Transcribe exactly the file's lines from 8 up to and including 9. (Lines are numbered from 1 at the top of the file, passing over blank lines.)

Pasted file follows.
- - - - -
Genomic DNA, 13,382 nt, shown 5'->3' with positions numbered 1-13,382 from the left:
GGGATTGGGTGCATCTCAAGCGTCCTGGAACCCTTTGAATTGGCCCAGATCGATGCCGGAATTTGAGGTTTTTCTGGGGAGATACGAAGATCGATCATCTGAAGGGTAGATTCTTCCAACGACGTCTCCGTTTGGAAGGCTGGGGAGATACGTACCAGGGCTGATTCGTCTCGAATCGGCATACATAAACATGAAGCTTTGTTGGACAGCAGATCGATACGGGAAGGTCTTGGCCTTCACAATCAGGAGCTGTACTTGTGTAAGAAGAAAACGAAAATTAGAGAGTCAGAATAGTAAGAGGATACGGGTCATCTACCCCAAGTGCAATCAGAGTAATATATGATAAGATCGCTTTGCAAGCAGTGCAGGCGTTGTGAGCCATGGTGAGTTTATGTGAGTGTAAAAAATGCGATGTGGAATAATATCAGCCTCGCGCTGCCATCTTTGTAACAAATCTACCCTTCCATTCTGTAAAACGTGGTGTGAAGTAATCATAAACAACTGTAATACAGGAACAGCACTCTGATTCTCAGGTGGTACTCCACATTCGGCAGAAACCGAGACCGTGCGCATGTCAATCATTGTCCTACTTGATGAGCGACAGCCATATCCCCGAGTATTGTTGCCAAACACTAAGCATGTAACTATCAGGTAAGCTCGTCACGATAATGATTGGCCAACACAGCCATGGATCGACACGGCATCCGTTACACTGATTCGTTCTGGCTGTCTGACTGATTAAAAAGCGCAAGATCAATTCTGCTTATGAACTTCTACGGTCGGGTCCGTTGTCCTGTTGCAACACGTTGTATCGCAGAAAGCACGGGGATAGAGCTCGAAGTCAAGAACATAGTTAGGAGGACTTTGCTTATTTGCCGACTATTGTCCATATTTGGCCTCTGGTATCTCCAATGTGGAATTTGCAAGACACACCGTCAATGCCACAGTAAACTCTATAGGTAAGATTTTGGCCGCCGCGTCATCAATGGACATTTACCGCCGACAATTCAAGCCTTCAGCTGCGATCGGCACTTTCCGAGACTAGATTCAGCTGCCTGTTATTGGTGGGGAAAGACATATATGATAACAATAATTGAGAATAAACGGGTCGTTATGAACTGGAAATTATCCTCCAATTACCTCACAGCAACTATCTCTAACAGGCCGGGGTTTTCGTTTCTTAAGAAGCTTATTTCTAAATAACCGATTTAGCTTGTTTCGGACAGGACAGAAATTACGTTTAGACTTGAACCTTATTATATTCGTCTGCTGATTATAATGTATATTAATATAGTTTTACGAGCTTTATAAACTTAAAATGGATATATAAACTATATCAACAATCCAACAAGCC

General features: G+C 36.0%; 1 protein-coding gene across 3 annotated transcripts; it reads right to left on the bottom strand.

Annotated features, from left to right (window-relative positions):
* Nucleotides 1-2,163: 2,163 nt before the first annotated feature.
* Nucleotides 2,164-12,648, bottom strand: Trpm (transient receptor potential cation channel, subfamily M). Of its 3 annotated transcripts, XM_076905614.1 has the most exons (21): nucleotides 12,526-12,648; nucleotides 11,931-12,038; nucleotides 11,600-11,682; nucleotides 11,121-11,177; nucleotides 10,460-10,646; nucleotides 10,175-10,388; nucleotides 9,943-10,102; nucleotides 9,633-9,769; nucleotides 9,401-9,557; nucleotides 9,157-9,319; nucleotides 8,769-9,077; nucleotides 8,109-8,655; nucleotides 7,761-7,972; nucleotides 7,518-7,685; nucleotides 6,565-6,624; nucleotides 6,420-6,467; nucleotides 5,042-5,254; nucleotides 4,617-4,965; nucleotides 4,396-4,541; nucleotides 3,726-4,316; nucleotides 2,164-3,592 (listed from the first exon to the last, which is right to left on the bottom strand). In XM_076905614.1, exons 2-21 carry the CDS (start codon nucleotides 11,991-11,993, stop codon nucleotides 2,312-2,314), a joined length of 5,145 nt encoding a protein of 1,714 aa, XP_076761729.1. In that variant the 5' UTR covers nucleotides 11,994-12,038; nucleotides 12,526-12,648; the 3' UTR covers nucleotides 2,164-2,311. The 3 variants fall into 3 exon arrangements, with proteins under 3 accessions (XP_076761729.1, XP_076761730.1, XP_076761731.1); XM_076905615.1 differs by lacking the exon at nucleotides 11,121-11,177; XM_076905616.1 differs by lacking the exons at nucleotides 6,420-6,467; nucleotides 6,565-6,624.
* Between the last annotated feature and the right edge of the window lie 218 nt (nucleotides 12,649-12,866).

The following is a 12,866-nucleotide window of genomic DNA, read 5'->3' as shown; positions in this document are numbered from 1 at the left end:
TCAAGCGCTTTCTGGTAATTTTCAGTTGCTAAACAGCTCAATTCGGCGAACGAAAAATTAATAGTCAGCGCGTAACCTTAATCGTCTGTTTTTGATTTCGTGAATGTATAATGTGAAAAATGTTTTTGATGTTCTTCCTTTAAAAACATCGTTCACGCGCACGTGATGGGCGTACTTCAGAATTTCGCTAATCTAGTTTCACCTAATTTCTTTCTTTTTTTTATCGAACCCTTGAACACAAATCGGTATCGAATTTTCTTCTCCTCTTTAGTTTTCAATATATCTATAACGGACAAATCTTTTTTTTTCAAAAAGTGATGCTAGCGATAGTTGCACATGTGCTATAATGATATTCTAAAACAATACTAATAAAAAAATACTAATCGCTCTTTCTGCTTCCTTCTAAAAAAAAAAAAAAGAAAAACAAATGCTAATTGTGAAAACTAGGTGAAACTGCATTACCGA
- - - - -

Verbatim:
The following is a 12,866-nucleotide window of genomic DNA, read 5'->3' as shown; positions in this document are numbered from 1 at the left end:
TCAAGCGCTTTCTGGTAATTTTCAGTTGCTAAACAGCTCAATTCGGCGAACGAAAAATTAATAGTCAGCGCGTAACCTTAATCGTCTGTTTTTGATTTCGTGAATGTATAATGTGAAAAATGTTTTTGATGTTCTTCCTTTAAAAACATCGTTCACGCGCACGTGATGGGCGTACTTCAGAATTTCGCTAATCTAGTTTCACCTAATTTCTTTCTTTTTTTTATCGAACCCTTGAACACAAATCGGTATCGAATTTTCTTCTCCTCTTTAGTTTTCAATATATCTATAACGGACAAATCTTTTTTTTTCAAAAAGTGATGCTAGCGATAGTTGCACATGTGCTATAATGATATTCTAAAACAATACTAATAAAAAAATACTAATCGCTCTTTCTGCTTCCTTCTAAAAAAAAAAAAAAGAAAAACAAATGCTAATTGTGAAAACTAGGTGAAACTGCATTACCGA